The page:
An inferior vena cava filter, or IVC filter, is a medical device designed to prevent blood clots from traveling into the heart or lungs. They are primarily used in patients who, for myriad reasons, cannot take blood thinners. When they work properly, IVC filters have the potential to save lives. When they fail, they have the potential to cost them.
Now a number of defective medical device lawsuits have been brought around the country against IVC filter manufacturer C.R. Bard, alleging that the pharmaceutical manufacturer failed to warn doctors and patients of the potential risks associated with the product. Some suits may also allege that C.R. Bard’s filters are defective, which has led to adverse effects. As of August 2015, all federal cases have been consolidated into a court in the District of Arizona, and it is expected that more and more victims will join the suit in the future.
What is an IVC filter?
IVC filters look a lot like a whisk with the rounded part chopped off. They act like tiny cages for blood clots. The Cleveland Clinic explains that the “filter is inserted through a catheter (long, thin tube) into a large vein in the groin or neck, then into the vena cava (the largest vein in the body).” It “catches” the blood clots as they travel through the vein and holds them in place. Over time, the clots will break up on their own. Most IVC filters can be removed when they are no longer needed.
Potential risks and injuries
As with any surgical procedure, there are risks to have an IVC filter placed in your body. The defective medical device lawsuits, however, allege that C.R. Bard’s product – specifically, the filter from the Recovery line – had a defect which not only increased the risks, but also created new ones. According to an FDA safety communication (published in 2010 and updated in 2014), some of the problems associated with IVC filters include:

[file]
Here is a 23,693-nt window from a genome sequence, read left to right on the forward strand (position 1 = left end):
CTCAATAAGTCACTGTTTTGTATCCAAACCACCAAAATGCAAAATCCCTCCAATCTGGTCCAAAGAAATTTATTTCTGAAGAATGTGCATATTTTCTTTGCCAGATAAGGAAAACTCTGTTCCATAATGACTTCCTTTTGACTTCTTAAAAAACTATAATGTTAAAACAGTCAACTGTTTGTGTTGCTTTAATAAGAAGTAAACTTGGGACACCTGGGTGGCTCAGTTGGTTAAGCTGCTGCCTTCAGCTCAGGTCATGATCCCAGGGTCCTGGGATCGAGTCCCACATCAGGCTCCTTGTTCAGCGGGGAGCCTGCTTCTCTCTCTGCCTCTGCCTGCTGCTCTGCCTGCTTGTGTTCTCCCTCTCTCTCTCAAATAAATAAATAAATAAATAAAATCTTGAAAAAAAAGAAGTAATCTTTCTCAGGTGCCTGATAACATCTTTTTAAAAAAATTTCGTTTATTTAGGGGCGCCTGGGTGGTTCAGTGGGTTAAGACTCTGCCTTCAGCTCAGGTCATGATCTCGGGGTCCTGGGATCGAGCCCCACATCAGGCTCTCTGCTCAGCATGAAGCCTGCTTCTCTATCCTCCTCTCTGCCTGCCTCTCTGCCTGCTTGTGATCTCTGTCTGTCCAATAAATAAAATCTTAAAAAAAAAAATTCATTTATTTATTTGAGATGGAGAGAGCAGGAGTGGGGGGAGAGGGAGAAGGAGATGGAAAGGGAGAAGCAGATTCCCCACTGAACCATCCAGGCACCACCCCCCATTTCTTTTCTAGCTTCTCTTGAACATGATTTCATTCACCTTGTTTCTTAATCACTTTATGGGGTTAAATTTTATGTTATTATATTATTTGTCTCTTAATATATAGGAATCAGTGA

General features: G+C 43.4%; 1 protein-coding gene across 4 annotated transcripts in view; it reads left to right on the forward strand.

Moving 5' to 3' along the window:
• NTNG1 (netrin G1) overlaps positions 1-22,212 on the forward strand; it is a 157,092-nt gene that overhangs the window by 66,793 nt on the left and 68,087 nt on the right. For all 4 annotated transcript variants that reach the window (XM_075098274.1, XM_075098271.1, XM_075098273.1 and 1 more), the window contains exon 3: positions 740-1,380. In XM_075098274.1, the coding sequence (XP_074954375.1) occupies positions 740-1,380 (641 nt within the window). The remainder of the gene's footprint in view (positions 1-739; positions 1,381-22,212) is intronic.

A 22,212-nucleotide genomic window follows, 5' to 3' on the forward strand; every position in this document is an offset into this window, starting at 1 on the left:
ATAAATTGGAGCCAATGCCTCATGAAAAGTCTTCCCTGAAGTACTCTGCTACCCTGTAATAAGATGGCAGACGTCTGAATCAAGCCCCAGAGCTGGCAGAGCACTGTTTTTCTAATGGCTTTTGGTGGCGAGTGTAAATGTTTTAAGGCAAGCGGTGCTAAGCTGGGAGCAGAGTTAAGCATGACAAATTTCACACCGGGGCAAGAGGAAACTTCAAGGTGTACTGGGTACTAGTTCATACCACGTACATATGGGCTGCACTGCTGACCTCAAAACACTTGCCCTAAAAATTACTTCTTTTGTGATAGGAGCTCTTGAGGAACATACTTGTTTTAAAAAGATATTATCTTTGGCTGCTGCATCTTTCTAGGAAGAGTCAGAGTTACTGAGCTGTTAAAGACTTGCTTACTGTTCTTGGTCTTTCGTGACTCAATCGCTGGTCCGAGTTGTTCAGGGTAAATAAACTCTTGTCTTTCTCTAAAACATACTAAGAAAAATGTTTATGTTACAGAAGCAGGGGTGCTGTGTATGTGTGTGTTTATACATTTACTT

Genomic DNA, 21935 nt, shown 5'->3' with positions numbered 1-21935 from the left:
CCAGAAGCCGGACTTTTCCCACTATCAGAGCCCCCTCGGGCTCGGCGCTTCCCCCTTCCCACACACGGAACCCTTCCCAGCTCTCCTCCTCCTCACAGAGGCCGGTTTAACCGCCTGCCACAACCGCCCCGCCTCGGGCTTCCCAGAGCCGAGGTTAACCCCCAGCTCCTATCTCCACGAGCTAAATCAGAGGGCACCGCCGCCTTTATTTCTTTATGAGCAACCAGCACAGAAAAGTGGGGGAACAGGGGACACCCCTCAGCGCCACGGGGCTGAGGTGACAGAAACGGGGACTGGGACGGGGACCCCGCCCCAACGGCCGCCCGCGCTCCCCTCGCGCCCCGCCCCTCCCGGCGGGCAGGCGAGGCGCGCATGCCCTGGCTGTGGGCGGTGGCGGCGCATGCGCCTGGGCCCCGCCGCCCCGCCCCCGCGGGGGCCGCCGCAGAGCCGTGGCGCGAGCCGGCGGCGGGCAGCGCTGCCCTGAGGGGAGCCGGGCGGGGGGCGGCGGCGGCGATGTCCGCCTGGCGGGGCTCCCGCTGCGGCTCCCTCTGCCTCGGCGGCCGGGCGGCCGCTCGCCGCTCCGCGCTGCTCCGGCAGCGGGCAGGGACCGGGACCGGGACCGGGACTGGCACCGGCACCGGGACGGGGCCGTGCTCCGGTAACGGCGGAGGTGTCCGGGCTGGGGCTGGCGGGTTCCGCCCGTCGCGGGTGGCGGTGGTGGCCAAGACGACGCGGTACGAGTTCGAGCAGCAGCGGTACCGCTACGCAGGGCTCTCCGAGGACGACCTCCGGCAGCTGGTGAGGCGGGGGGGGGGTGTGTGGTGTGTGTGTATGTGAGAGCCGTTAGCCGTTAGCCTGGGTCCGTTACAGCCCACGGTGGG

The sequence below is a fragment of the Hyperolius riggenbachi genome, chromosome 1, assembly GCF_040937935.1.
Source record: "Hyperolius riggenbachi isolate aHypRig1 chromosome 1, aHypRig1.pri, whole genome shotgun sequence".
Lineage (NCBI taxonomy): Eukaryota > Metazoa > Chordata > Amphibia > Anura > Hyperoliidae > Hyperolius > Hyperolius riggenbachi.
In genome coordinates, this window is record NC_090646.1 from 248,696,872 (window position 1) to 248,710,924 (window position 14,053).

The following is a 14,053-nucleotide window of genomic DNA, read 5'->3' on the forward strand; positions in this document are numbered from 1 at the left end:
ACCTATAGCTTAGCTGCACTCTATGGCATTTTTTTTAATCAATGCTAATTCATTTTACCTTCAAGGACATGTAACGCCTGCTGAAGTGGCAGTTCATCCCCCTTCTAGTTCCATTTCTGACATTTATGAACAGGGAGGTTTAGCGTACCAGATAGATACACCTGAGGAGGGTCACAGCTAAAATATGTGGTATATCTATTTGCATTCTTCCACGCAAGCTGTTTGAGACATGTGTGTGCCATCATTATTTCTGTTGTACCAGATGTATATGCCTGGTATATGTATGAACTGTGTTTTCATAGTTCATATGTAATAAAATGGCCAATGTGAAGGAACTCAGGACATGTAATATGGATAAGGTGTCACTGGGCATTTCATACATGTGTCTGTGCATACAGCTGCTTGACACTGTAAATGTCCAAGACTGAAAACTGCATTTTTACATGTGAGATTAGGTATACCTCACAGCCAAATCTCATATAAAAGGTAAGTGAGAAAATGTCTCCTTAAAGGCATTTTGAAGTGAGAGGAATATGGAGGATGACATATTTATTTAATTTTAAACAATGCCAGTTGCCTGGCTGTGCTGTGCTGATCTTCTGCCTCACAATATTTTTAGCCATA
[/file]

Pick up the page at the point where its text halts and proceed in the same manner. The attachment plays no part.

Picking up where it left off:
- “Device migration
- Filter fracture
- Embolization (movement of the entire filter or fracture fragments to the heart or lungs)
- Perforation of the IVC
- Difficulty removing the device
The FDA also claims that on some occasions, IVC filters fail to perform their duty, leading to lower limb deep vein thrombosis – the scientific way of saying that blood clots might form in a person’s legs.
NBC News reports than more than 300 “non-fatal problems” have been linked to the Recovery filter, as well as potentially 27 deaths. The research recounts the story of a woman who needed emergency heart surgery after a piece of the filter broke off and pierced her heart, and another story of a woman whose entire filter was pushed into her heart by the force of the clot it was supposed to catch. The first patient lived; the second, sadly, did not.
It is likely that these cases will take time to sort out, especially as new victims and their families in Washington, D.C. and West Virginia come forward. For more information about IVC filters or the defective medical device lawsuits which as being filed, we invite you to contact Paulson & Nace, PLLC.